This is how my town works. A couple issues back, in this very newsletter, I said the following:
My husband complained about a pothole the other day and I thought,
“We really need this app.”
And within, like, 5 minutes of pressing send on that puppy, Blacksburg’s community relations manager, Heather Browning, emails me. “Hey Melody, we have just what you need. It’s called At Your Request.”
Whoa. Mic drop.
Right away I filled out the online form to describe where the pothole was. I included my husband’s email address (it was his complaint, after all). AND THE POTHOLE GOT FILLED, PEOPLE. Plus every other pothole on our street.
Now, before you say, “Oh, of course they filled her pothole, she’s the writer who’s complaining about potholes in a newsletter,” I don’t think it was that. Or at least not just that. I think I just happen to live in a town that wants its residents to feel like they have a voice. Like their problems can get solved. I already knew from Citizens Institute that I loved our town government, but this experience taught me that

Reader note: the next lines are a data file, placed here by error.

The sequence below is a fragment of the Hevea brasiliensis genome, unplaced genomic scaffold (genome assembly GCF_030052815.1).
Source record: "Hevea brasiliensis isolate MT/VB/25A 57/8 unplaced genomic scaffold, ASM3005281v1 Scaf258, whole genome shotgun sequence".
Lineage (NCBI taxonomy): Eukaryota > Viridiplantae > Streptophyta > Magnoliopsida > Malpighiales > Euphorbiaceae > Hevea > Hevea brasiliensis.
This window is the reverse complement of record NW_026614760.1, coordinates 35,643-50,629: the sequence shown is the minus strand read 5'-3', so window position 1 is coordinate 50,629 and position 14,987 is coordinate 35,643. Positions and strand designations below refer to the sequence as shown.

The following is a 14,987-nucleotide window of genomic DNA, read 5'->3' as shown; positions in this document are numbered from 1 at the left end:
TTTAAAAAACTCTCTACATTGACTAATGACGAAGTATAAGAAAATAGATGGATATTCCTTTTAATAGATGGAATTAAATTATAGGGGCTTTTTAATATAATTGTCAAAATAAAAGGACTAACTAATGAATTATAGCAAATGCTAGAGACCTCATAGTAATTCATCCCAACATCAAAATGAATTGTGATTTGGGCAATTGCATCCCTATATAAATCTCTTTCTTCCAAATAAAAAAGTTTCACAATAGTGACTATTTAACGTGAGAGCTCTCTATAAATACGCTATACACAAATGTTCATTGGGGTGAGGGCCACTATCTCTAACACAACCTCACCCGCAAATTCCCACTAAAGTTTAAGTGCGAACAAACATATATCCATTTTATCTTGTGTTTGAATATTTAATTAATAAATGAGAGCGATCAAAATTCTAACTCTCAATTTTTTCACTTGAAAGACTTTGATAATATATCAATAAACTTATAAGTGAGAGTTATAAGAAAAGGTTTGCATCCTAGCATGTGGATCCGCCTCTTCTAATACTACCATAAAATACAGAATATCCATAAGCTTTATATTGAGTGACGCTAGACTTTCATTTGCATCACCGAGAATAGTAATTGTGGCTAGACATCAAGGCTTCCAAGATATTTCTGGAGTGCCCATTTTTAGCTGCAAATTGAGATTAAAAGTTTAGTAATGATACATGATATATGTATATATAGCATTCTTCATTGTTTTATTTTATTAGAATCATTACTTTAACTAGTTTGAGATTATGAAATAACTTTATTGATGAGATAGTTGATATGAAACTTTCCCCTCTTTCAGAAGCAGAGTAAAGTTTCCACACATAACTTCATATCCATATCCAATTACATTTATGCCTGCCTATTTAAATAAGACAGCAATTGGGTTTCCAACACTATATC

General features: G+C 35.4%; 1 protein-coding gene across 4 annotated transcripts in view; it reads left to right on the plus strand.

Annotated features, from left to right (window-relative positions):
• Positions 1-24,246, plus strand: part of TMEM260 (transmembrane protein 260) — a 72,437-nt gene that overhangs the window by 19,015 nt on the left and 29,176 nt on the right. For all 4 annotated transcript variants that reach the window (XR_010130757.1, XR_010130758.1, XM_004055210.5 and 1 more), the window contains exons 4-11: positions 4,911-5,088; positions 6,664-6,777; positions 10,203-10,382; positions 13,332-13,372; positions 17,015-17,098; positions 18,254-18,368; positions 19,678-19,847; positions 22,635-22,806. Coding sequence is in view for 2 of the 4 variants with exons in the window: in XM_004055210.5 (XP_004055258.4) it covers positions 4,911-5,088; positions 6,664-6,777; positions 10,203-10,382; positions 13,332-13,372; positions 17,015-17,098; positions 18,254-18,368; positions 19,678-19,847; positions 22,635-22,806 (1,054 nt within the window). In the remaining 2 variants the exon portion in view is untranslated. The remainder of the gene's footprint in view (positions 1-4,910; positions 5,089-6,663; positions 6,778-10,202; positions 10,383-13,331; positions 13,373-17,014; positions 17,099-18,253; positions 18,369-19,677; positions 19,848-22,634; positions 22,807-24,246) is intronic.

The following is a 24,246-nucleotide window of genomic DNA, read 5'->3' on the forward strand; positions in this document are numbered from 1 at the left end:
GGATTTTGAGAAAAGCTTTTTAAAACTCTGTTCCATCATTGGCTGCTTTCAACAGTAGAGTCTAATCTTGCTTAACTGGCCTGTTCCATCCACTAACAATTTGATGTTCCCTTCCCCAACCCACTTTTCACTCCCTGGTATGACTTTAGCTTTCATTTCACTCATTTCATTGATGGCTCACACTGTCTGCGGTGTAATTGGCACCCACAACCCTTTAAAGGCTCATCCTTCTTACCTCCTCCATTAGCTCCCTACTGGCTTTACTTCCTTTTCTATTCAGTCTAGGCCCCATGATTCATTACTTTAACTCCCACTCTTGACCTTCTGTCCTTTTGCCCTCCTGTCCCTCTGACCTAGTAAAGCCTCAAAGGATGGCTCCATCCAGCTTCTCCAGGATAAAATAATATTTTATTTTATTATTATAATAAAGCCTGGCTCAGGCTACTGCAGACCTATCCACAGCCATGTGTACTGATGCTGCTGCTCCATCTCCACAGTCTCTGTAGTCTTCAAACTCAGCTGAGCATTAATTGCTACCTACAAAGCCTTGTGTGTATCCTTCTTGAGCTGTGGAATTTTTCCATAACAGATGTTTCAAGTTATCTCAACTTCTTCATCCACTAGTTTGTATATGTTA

1. it doesn’t take a lot to feel good about where you live, because seeing those filled potholes gave me as profound a sense of accomplishment as if I’d taken a shovel out there myself, and
2. your town probably has undiscovered good stuff too.
One of my pieces of advice in This Is Where You Belong is to write a thank you note to your city for the stuff they’re doing right. Confession: I’ve never done it. Every time I see the median planters bursting with flowers, I mean to. I compose the letter in my head. “Thank you for making our town so beautiful!” I say. And then I don’t actually write it and send it.
Can we consider this my official thank you to Blacksburg (and to Heather Browning)? Thanks for everything. You’re awesome.
7 items of interest
1. We’re just about to hit prime moving season. Are you in that boat? If so, these tips for moving without wanting to kill someone are gold, especially the comments.
2. A TED talk about the beauty of talking to strangers.
3. I’m not going to lie: I still struggle with Amazon addiction. This article made me rethink. “If we want our communities to be strong, we have to think very carefully about the unseen structures upon which we rely, and what we’d do if they failed.”
4. How retirees really decide where to live.
5. Literally streets paved with gold.
6. “Perhaps the future has us living back in the city, or in a hip artsy area where our creativity can really grow. But for now I am back to loving the town that I am living in.” On learning to be grateful for your town.
7. I love this kooky map of what every nation does best. Belarus is #1 in alcohol drinkers! () Greece is #1 in cheese eaters! America is #1 in spam email!
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